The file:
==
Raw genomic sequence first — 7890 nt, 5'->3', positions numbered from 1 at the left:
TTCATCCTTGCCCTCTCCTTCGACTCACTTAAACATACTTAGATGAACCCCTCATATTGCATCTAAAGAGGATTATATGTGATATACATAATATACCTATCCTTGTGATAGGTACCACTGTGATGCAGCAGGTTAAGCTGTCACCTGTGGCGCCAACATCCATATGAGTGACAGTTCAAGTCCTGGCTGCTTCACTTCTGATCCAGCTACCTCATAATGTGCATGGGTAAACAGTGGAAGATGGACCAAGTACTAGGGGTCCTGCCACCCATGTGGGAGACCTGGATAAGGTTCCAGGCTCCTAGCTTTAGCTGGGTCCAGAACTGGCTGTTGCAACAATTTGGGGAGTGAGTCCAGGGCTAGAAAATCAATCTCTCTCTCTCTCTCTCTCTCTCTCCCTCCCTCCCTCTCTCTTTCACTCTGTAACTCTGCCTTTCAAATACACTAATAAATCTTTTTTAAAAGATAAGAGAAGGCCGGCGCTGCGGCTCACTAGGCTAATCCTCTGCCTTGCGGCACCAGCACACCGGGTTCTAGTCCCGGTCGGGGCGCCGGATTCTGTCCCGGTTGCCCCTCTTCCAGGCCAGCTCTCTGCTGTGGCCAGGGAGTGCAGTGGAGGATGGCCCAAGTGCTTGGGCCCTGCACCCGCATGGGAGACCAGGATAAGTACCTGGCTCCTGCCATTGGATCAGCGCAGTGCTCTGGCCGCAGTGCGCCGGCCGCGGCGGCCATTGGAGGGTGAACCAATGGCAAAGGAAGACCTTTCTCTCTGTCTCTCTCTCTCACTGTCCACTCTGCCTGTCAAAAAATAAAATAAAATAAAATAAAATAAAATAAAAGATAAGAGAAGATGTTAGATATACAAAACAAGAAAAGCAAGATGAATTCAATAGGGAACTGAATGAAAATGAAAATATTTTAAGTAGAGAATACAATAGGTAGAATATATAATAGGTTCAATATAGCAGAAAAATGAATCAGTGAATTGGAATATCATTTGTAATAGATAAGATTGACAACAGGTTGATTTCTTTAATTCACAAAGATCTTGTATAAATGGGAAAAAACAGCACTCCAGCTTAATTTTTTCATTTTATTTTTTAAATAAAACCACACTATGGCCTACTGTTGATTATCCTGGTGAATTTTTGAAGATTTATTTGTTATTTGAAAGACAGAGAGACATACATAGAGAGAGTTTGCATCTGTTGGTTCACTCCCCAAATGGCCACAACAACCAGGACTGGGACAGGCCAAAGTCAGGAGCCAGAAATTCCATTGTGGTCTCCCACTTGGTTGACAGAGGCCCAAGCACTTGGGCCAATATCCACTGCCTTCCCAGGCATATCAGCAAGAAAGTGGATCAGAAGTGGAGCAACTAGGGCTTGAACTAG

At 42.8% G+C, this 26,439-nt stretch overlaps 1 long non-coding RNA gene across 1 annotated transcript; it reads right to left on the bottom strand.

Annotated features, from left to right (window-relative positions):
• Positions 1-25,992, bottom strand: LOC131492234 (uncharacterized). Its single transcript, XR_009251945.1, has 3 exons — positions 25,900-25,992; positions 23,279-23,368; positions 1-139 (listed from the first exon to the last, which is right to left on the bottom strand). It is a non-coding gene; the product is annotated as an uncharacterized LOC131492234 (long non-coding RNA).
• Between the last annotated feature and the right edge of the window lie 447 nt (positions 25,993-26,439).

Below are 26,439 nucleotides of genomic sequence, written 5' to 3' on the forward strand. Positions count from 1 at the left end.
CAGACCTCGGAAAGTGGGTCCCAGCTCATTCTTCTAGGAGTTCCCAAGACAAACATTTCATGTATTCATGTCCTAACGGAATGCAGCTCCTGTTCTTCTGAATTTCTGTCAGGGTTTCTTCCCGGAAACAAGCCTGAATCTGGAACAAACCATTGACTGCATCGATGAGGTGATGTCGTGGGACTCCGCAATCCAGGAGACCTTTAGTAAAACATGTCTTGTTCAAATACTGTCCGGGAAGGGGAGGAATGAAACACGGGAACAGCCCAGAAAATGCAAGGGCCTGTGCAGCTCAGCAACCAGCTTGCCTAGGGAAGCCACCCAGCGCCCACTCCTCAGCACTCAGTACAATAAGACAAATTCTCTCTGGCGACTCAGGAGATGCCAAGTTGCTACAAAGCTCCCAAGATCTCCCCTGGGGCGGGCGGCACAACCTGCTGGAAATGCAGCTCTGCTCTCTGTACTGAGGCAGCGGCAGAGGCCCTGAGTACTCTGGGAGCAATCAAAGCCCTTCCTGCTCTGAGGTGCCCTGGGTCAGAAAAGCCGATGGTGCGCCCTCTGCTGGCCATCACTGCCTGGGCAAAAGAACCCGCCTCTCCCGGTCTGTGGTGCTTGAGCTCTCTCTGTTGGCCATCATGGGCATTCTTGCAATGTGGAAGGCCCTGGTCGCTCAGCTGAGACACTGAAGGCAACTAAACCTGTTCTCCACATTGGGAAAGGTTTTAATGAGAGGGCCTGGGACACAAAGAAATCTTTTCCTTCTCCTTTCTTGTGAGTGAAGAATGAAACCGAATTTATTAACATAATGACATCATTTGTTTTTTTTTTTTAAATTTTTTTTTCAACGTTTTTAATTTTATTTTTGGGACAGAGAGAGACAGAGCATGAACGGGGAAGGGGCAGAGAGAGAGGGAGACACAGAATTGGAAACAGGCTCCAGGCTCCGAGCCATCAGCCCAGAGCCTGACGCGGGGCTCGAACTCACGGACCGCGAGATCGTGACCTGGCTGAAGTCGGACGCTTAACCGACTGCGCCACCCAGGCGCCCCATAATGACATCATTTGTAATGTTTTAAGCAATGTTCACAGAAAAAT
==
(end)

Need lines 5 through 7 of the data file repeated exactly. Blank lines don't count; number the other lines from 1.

• Positions 1-25,992, bottom strand: LOC131492234 (uncharacterized). Its single transcript, XR_009251945.1, has 3 exons — positions 25,900-25,992; positions 23,279-23,368; positions 1-139 (listed from the first exon to the last, which is right to left on the bottom strand). It is a non-coding gene; the product is annotated as an uncharacterized LOC131492234 (long non-coding RNA).
• Between the last annotated feature and the right edge of the window lie 447 nt (positions 25,993-26,439).

Below are 26,439 nucleotides of genomic sequence, written 5' to 3' on the forward strand. Positions count from 1 at the left end.